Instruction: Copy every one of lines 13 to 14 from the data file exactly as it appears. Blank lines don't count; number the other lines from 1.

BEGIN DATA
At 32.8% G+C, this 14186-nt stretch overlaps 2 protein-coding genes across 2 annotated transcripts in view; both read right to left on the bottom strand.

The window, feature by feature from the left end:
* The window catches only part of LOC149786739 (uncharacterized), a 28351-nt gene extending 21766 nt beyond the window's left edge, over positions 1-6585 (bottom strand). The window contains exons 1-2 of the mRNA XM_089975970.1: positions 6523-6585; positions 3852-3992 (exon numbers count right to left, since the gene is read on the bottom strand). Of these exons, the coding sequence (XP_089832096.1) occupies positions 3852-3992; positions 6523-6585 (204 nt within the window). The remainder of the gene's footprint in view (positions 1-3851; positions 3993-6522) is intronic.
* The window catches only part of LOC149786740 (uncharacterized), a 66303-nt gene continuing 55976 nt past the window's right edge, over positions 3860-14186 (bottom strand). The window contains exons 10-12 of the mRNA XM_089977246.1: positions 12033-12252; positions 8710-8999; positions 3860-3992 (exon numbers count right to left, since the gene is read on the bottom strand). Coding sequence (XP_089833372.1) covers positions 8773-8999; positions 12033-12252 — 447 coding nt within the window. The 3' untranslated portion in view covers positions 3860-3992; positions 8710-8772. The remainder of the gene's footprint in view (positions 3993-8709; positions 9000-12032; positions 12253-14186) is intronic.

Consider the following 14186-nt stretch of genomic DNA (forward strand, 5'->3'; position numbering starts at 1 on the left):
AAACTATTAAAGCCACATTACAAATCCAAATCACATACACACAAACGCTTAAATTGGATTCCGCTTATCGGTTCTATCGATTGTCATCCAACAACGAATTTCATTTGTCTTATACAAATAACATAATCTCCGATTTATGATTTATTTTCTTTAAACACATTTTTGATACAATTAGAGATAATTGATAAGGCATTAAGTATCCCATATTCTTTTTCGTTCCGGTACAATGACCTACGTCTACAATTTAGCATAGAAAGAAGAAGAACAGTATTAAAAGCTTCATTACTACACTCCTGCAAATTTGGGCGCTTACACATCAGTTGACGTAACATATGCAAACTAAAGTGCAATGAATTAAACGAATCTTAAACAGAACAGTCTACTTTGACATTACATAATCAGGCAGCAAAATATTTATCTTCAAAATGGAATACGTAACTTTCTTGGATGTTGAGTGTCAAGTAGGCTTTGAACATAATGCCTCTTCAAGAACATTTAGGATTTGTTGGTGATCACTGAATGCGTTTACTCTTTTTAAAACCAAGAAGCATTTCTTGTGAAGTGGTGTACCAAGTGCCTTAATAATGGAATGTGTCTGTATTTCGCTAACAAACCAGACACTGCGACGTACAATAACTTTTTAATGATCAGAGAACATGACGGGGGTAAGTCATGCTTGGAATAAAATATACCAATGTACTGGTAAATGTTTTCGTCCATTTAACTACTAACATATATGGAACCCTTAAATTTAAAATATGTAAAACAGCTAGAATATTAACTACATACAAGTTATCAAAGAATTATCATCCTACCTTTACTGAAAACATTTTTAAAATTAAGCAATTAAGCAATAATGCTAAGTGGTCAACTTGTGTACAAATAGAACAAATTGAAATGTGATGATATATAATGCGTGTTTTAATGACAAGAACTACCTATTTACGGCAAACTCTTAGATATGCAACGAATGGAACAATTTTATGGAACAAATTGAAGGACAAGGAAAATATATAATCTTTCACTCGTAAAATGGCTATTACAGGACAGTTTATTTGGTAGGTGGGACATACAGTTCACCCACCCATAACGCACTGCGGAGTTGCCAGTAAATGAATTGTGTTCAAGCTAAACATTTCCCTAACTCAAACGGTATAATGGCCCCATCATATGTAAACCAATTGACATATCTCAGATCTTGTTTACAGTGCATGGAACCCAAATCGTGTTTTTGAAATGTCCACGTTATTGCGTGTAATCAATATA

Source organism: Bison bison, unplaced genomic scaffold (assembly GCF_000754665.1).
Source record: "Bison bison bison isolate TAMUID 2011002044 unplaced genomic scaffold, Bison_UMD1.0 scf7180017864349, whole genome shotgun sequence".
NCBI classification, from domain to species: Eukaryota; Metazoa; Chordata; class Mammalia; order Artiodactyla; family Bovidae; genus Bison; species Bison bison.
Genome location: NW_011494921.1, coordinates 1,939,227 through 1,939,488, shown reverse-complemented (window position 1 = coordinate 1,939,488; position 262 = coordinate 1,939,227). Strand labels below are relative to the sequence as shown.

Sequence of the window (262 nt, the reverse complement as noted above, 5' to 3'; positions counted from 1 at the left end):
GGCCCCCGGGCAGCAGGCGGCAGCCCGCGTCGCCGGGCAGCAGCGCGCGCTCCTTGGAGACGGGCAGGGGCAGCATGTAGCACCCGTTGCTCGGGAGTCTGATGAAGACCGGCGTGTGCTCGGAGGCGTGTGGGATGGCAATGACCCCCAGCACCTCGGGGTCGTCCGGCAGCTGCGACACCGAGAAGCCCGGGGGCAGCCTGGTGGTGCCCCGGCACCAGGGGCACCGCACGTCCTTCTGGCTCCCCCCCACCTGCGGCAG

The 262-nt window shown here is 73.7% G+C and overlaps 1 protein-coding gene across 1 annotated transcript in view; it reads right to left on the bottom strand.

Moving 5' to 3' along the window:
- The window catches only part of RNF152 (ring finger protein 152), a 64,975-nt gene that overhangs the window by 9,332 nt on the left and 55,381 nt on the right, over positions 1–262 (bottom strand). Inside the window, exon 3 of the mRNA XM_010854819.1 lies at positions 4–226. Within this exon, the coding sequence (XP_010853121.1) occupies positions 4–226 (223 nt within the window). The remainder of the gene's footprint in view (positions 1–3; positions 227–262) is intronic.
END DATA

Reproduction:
The 262-nt window shown here is 73.7% G+C and overlaps 1 protein-coding gene across 1 annotated transcript in view; it reads right to left on the bottom strand.

Moving 5' to 3' along the window: